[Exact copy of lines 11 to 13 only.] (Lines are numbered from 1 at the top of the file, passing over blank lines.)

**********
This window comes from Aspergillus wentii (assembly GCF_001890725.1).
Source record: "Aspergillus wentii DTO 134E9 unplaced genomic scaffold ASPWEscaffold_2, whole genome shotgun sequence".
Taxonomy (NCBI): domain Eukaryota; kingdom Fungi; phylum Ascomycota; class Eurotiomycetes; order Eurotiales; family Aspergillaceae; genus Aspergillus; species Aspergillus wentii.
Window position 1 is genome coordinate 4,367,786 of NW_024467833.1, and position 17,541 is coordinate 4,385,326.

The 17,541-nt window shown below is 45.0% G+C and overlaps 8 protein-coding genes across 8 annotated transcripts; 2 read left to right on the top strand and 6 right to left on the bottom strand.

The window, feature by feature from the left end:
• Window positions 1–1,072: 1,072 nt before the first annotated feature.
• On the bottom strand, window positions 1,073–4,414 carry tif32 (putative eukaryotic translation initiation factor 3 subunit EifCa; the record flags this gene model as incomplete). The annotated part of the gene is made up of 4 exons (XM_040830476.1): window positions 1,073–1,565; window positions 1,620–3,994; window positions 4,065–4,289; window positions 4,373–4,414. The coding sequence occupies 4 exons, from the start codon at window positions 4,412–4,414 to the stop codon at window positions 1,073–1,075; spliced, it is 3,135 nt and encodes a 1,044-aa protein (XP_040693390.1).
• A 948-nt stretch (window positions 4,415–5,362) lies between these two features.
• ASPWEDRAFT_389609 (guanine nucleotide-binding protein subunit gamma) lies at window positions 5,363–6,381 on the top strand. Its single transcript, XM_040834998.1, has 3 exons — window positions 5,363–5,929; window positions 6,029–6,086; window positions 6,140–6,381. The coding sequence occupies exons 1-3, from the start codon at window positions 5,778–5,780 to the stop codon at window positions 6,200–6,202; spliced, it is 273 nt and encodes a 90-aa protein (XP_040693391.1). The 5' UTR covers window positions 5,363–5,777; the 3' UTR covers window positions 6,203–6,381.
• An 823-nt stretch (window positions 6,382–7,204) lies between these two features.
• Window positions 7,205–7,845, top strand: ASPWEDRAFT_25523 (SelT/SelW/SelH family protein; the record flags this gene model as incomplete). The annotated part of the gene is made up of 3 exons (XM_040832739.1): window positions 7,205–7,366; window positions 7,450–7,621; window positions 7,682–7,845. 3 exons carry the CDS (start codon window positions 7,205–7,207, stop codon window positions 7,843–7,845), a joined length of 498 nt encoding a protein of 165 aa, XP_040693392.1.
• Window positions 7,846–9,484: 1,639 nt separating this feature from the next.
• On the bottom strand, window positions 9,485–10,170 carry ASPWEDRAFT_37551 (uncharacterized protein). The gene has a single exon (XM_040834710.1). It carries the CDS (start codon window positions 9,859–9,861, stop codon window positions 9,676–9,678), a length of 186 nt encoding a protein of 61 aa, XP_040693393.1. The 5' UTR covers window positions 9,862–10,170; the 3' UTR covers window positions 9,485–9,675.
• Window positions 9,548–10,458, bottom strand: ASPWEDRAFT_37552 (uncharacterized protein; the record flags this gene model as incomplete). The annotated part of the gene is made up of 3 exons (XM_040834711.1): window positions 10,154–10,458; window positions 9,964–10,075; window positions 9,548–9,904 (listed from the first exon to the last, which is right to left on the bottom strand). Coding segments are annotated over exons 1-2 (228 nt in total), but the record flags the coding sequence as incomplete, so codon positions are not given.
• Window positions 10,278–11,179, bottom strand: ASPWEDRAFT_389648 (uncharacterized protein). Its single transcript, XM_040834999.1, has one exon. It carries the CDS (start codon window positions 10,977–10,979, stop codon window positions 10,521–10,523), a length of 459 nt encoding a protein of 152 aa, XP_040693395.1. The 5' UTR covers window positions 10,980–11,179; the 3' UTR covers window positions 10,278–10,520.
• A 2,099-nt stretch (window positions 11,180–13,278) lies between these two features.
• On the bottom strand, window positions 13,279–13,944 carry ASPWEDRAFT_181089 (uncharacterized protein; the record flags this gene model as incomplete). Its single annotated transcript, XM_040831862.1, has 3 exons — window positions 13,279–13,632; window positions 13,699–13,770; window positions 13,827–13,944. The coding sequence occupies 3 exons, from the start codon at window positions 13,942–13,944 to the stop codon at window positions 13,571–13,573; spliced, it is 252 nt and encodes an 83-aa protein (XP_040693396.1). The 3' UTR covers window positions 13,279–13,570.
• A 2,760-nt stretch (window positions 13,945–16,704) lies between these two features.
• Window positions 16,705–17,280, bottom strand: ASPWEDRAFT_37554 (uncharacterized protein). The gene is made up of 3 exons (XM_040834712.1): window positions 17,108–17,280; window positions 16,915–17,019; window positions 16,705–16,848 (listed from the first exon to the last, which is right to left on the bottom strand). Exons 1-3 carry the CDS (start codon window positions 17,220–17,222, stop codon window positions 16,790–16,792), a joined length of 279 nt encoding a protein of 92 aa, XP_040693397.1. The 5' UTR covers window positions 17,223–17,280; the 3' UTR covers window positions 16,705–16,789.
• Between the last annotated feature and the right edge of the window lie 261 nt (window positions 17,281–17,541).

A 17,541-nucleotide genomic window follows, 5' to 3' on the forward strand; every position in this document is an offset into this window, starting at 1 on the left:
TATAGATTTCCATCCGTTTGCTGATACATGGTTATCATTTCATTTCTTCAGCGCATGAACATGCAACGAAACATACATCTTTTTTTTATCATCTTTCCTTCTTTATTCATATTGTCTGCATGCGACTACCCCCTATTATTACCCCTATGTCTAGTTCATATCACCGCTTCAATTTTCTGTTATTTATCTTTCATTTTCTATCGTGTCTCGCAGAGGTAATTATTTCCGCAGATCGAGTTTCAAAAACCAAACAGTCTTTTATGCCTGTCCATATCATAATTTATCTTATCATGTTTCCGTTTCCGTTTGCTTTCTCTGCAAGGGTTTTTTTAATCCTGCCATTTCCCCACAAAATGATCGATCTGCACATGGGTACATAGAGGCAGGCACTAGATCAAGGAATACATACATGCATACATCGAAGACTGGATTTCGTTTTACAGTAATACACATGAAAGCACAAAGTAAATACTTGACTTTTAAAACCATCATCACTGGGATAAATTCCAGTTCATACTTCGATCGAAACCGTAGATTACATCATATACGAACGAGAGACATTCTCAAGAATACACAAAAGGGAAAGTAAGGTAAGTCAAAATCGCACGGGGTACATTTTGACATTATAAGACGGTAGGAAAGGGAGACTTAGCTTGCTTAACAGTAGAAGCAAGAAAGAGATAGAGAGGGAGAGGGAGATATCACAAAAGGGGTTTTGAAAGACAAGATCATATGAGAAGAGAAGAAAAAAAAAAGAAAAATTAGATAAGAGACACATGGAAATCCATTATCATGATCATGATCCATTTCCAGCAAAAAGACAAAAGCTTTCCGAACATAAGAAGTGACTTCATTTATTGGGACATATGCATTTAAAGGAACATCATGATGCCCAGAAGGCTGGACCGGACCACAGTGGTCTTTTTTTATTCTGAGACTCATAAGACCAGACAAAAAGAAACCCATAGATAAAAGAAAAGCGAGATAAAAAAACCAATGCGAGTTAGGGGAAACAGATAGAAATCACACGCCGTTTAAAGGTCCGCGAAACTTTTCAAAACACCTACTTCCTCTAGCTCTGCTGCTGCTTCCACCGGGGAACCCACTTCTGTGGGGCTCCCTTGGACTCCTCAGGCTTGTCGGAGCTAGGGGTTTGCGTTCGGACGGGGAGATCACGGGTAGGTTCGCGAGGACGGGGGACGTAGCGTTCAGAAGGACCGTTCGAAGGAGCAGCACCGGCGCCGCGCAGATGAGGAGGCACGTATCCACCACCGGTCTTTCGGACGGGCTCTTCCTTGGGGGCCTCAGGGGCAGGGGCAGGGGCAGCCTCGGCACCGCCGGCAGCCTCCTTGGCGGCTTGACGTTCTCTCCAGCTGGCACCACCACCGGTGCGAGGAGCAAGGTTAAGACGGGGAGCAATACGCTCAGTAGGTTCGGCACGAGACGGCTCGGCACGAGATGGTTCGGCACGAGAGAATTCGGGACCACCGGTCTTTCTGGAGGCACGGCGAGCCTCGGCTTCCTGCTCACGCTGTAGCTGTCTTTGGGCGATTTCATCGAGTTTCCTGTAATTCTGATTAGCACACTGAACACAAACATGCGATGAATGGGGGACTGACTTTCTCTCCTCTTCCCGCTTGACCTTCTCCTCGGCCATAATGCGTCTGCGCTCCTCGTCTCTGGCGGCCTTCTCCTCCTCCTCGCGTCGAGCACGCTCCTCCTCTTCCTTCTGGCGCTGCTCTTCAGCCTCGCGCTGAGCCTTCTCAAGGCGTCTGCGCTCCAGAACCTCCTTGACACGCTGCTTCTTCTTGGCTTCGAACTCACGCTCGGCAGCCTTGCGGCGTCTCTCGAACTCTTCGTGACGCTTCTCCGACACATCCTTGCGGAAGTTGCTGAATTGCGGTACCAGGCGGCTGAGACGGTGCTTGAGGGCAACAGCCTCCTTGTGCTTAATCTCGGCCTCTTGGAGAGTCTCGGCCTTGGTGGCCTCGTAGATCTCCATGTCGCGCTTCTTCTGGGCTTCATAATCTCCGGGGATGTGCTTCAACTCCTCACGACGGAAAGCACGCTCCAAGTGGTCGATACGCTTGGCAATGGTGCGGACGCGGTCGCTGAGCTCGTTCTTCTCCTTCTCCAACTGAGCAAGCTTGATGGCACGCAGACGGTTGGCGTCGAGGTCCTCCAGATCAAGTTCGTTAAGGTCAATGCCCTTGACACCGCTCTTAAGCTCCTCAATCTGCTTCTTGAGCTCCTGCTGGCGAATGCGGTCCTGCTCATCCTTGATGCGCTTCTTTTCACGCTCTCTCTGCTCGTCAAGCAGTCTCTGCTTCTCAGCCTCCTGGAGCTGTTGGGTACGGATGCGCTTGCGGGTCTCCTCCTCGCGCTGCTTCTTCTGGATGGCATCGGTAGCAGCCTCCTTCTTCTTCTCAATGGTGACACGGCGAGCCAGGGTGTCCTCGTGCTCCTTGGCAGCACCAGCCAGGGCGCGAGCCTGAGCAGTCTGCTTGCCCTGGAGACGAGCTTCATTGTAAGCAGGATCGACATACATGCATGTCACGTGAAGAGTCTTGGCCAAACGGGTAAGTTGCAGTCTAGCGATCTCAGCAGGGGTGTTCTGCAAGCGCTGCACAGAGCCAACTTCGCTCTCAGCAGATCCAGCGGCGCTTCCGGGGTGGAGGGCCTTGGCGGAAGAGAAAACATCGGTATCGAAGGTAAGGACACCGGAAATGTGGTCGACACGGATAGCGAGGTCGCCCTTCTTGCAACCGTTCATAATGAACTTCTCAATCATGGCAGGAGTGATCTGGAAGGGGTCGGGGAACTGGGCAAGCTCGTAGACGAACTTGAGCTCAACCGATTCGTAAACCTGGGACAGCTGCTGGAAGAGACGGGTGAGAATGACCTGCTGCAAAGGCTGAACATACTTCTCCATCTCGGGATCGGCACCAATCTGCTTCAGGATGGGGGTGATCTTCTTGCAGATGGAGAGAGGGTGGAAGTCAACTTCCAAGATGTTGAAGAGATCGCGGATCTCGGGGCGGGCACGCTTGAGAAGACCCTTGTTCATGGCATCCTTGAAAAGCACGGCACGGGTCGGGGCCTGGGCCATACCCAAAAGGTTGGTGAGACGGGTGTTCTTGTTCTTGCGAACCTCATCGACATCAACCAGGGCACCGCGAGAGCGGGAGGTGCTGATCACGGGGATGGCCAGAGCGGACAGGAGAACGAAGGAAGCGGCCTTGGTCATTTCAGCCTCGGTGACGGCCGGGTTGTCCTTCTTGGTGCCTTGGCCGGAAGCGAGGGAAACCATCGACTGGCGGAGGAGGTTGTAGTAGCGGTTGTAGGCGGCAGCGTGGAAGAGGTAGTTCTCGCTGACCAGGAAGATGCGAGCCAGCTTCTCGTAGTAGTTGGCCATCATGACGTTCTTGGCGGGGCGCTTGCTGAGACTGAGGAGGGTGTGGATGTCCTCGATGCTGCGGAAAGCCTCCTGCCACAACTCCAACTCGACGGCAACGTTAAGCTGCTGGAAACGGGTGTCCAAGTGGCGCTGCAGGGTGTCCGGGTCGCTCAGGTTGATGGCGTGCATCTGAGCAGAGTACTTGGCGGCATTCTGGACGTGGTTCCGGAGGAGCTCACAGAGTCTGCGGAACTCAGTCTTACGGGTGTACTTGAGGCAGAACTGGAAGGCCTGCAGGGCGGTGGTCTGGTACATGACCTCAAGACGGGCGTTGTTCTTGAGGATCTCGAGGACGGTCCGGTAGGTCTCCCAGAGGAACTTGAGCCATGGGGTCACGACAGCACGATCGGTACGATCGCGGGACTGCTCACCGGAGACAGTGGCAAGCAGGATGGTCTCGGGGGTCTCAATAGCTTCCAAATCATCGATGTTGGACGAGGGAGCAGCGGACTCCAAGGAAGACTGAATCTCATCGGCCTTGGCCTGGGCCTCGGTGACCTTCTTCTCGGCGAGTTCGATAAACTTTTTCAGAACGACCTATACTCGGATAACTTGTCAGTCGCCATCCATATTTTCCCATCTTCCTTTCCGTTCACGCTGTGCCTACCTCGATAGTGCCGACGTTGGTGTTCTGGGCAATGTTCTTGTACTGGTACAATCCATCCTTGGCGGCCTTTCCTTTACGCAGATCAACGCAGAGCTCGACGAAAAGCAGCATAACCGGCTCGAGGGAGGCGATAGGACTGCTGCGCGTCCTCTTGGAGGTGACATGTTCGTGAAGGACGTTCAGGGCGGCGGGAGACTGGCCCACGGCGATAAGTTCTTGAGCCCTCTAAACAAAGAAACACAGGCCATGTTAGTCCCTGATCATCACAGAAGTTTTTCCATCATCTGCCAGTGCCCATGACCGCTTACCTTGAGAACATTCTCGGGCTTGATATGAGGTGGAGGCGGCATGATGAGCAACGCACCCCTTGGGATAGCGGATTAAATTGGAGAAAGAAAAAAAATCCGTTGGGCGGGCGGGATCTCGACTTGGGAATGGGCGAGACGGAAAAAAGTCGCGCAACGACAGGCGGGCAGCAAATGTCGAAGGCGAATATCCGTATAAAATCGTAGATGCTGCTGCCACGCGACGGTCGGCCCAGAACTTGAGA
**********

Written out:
• An 823-nt stretch (window positions 6,382–7,204) lies between these two features.
• Window positions 7,205–7,845, top strand: ASPWEDRAFT_25523 (SelT/SelW/SelH family protein; the record flags this gene model as incomplete). The annotated part of the gene is made up of 3 exons (XM_040832739.1): window positions 7,205–7,366; window positions 7,450–7,621; window positions 7,682–7,845. 3 exons carry the CDS (start codon window positions 7,205–7,207, stop codon window positions 7,843–7,845), a joined length of 498 nt encoding a protein of 165 aa, XP_040693392.1.
• Window positions 7,846–9,484: 1,639 nt separating this feature from the next.